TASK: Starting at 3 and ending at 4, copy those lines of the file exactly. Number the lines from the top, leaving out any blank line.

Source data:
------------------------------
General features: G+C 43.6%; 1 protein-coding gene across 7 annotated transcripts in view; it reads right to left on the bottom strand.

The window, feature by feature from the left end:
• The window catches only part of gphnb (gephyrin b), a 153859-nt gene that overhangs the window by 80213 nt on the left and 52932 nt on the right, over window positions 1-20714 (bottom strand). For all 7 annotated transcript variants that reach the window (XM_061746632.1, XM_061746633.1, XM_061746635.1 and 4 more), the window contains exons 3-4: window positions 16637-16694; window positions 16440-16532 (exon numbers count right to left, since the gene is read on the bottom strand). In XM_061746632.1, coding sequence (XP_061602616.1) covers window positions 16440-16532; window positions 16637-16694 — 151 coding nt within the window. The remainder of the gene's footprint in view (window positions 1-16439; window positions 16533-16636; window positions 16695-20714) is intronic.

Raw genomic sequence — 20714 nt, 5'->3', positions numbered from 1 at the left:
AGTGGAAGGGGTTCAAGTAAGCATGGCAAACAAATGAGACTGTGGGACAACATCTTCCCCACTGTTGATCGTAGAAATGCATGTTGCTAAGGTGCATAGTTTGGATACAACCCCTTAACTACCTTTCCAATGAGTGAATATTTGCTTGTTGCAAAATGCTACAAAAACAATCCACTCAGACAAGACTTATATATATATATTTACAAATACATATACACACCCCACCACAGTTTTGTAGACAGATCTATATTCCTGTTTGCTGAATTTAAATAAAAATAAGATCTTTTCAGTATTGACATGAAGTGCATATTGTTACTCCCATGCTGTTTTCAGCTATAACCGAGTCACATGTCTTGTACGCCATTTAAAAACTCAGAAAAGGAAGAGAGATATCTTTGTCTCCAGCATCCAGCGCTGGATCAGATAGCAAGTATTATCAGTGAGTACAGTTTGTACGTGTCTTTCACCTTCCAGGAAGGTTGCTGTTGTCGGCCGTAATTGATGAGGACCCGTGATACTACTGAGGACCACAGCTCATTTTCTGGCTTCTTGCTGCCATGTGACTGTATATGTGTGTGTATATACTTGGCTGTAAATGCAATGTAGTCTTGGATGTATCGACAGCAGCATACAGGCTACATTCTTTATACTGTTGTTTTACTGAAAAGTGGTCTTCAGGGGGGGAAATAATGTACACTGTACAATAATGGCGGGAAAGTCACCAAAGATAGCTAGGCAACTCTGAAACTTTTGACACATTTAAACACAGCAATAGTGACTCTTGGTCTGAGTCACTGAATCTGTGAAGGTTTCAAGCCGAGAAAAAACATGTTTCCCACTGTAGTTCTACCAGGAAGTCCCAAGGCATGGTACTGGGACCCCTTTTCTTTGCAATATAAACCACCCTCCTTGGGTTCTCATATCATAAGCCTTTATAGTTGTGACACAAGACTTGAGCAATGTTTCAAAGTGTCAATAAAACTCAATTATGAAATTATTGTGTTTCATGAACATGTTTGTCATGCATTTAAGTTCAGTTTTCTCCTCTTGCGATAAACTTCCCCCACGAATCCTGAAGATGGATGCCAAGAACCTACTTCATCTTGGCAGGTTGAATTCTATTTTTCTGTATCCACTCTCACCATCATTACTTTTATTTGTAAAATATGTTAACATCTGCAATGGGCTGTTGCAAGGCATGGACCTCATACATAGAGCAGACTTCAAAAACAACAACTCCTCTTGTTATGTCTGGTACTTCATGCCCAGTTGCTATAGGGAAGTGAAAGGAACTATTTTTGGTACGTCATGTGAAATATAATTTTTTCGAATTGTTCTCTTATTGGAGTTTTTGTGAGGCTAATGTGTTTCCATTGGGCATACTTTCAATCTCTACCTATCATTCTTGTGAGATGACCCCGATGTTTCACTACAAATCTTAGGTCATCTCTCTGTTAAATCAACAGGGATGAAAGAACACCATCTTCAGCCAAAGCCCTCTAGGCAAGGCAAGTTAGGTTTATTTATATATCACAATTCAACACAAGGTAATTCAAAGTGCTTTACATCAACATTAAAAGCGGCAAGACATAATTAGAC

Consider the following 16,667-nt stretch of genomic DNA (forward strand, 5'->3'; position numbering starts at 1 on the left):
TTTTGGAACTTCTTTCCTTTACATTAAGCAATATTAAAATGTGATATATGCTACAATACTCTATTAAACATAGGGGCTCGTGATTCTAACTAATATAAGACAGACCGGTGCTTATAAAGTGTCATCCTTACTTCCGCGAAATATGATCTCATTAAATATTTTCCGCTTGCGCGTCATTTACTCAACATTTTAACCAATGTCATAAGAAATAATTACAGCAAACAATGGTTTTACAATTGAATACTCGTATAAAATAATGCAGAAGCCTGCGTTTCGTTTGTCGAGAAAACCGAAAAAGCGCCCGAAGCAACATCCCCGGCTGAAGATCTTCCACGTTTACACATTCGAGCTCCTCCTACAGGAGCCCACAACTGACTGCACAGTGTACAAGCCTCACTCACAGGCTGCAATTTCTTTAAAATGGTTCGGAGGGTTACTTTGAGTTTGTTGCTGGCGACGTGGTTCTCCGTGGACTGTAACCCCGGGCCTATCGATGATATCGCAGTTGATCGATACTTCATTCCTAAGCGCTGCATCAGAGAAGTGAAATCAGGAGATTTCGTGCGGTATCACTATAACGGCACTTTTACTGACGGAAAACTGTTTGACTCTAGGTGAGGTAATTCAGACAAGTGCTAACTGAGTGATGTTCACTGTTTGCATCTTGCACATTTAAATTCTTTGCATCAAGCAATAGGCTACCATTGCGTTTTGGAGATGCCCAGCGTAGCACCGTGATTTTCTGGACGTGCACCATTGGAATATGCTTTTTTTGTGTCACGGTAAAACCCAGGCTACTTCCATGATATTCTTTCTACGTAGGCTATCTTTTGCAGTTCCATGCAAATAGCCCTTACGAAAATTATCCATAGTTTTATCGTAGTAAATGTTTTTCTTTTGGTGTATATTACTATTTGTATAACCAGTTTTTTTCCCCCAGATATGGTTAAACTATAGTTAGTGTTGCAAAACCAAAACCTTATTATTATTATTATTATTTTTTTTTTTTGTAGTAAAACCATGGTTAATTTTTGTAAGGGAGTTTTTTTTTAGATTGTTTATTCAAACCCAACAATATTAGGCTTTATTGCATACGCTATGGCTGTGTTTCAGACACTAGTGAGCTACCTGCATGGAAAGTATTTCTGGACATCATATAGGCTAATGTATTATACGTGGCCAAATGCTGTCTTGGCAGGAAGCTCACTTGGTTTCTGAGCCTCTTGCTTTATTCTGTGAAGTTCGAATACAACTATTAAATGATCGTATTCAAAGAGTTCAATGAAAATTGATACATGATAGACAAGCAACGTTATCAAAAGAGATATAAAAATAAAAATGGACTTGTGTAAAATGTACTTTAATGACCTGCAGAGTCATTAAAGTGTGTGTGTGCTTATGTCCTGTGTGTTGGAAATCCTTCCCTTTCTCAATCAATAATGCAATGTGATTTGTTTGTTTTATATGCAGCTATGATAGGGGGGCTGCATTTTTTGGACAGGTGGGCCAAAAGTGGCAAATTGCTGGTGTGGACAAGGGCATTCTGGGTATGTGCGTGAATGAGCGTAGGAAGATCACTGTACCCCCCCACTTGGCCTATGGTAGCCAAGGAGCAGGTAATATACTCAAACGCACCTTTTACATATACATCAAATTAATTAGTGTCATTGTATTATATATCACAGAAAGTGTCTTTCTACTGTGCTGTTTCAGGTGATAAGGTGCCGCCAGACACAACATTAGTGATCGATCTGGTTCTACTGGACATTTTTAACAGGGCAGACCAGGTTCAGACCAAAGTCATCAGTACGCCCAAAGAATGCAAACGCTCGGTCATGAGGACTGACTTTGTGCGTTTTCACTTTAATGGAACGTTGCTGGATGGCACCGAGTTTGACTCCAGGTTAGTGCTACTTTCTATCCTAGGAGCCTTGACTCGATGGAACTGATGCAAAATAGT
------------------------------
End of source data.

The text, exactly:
• The window catches only part of gphnb (gephyrin b), a 153859-nt gene that overhangs the window by 80213 nt on the left and 52932 nt on the right, over window positions 1-20714 (bottom strand). For all 7 annotated transcript variants that reach the window (XM_061746632.1, XM_061746633.1, XM_061746635.1 and 4 more), the window contains exons 3-4: window positions 16637-16694; window positions 16440-16532 (exon numbers count right to left, since the gene is read on the bottom strand). In XM_061746632.1, coding sequence (XP_061602616.1) covers window positions 16440-16532; window positions 16637-16694 — 151 coding nt within the window. The remainder of the gene's footprint in view (window positions 1-16439; window positions 16533-16636; window positions 16695-20714) is intronic.

Raw genomic sequence — 20714 nt, 5'->3', positions numbered from 1 at the left: